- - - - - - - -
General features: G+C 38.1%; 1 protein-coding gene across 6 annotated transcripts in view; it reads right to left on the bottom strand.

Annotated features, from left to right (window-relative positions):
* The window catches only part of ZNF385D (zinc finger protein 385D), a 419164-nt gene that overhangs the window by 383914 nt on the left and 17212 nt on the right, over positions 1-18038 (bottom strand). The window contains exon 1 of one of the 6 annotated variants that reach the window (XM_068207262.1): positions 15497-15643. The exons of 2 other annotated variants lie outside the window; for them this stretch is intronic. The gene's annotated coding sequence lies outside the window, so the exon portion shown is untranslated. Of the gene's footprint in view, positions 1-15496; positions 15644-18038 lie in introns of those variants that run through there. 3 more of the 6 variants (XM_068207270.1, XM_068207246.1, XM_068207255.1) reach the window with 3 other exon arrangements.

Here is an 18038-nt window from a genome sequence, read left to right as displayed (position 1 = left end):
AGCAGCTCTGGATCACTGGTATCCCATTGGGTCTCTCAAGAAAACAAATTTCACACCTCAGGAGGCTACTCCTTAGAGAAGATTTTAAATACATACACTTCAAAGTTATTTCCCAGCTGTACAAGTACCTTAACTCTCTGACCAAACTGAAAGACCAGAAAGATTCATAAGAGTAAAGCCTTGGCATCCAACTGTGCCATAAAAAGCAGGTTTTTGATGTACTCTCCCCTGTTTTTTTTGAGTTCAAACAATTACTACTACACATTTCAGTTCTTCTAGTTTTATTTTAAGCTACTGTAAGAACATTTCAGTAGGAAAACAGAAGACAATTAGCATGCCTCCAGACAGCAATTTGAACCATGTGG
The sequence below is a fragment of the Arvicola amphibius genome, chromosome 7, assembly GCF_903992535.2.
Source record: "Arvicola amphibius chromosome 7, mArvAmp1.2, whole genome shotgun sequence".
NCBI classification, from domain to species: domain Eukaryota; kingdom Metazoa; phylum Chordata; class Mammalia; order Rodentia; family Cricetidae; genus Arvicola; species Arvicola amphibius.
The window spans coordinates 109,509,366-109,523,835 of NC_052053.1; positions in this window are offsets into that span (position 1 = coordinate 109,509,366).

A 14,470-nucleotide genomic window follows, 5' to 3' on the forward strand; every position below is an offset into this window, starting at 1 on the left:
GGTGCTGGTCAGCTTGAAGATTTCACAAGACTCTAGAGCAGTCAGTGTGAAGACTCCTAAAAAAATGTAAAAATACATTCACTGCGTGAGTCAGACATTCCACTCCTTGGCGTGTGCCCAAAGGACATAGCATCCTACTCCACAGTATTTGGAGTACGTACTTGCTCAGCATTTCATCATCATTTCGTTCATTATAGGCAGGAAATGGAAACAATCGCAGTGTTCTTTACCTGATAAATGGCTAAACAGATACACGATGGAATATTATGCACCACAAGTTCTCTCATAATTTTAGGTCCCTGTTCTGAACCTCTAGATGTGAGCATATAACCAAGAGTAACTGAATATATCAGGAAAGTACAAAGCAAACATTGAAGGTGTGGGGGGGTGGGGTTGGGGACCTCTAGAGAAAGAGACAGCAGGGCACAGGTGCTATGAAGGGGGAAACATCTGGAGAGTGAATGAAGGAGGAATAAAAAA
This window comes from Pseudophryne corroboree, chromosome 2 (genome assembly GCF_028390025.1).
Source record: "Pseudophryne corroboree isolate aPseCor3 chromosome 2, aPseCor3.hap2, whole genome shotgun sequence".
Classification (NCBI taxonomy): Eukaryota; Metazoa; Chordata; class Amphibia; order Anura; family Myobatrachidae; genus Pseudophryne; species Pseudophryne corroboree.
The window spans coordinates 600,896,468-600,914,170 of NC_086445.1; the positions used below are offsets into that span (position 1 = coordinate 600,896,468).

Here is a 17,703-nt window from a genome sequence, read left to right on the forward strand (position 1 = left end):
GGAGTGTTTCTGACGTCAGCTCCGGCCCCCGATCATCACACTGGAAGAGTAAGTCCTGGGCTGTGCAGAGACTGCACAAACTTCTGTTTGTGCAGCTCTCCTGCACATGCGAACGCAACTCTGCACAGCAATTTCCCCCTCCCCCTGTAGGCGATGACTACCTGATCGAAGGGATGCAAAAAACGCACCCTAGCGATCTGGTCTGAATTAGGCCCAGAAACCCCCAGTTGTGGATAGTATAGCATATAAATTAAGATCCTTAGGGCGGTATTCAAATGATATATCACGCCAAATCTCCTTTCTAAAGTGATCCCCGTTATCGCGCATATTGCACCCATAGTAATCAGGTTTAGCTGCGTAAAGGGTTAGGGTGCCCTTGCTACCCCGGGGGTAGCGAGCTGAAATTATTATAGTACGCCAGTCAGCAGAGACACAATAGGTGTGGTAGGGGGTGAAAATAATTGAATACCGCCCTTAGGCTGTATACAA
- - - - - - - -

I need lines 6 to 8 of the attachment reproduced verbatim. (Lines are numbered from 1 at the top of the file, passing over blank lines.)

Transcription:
The sequence below is a fragment of the Arvicola amphibius genome, chromosome 7, assembly GCF_903992535.2.
Source record: "Arvicola amphibius chromosome 7, mArvAmp1.2, whole genome shotgun sequence".
NCBI classification, from domain to species: domain Eukaryota; kingdom Metazoa; phylum Chordata; class Mammalia; order Rodentia; family Cricetidae; genus Arvicola; species Arvicola amphibius.